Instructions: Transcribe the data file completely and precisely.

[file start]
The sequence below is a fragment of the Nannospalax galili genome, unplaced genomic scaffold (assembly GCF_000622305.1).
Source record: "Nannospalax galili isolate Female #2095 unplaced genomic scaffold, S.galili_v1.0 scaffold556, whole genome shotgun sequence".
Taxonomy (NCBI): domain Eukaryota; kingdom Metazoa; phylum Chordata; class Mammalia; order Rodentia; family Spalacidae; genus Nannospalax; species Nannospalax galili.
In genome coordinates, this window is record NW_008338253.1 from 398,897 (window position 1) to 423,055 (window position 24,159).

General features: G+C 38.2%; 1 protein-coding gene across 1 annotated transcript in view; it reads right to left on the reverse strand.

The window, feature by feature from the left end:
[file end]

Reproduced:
The sequence below is a fragment of the Nannospalax galili genome, unplaced genomic scaffold (assembly GCF_000622305.1).
Source record: "Nannospalax galili isolate Female #2095 unplaced genomic scaffold, S.galili_v1.0 scaffold556, whole genome shotgun sequence".
Taxonomy (NCBI): domain Eukaryota; kingdom Metazoa; phylum Chordata; class Mammalia; order Rodentia; family Spalacidae; genus Nannospalax; species Nannospalax galili.
In genome coordinates, this window is record NW_008338253.1 from 398,897 (window position 1) to 423,055 (window position 24,159).

General features: G+C 38.2%; 1 protein-coding gene across 1 annotated transcript in view; it reads right to left on the reverse strand.

The window, feature by feature from the left end: